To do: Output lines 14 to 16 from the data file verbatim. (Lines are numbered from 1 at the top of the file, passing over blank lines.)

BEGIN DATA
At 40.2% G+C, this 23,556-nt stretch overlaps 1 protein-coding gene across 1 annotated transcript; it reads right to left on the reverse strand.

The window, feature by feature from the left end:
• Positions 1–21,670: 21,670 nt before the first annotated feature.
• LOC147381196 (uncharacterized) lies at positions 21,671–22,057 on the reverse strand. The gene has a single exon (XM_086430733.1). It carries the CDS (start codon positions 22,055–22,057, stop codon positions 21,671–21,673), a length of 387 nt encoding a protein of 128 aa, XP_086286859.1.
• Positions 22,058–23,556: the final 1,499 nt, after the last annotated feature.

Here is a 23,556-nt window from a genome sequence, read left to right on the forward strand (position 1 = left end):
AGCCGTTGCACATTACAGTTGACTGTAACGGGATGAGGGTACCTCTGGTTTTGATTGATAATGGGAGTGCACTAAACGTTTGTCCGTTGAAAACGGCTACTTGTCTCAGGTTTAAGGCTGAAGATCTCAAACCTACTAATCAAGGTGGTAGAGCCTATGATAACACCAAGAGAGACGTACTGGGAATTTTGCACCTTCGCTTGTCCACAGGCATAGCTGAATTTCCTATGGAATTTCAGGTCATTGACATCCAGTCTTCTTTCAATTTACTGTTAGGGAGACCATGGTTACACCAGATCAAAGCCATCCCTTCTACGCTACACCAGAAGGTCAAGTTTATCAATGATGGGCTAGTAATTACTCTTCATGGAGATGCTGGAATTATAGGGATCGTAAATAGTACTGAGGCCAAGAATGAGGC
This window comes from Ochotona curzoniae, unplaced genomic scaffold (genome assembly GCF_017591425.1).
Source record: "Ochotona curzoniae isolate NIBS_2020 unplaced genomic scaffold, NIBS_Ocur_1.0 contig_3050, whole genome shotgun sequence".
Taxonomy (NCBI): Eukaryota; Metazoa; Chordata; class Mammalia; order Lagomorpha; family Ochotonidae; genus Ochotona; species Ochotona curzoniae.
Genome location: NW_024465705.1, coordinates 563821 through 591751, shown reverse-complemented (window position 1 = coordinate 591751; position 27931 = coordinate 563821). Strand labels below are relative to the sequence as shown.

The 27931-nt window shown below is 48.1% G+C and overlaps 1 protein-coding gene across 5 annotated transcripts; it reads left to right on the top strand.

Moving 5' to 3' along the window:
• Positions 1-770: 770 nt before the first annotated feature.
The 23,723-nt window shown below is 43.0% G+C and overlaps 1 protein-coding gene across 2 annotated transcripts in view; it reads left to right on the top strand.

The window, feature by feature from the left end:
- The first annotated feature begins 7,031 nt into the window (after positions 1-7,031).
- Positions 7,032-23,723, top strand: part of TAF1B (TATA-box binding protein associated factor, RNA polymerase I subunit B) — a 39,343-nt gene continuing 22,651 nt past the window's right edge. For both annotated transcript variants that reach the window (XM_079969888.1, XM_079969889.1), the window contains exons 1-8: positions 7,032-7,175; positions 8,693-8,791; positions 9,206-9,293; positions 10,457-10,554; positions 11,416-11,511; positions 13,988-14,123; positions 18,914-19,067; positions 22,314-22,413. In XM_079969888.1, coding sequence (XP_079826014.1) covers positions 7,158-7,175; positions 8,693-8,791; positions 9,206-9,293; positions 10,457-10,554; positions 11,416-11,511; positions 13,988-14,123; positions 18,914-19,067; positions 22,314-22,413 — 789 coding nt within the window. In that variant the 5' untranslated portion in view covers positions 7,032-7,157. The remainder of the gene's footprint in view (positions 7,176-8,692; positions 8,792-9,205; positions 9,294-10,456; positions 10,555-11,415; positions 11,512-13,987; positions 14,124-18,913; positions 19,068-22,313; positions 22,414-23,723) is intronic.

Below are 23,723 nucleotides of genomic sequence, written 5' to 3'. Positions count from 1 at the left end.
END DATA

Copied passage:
• Positions 1-770: 770 nt before the first annotated feature.
The 23,723-nt window shown below is 43.0% G+C and overlaps 1 protein-coding gene across 2 annotated transcripts in view; it reads left to right on the top strand.

The window, feature by feature from the left end: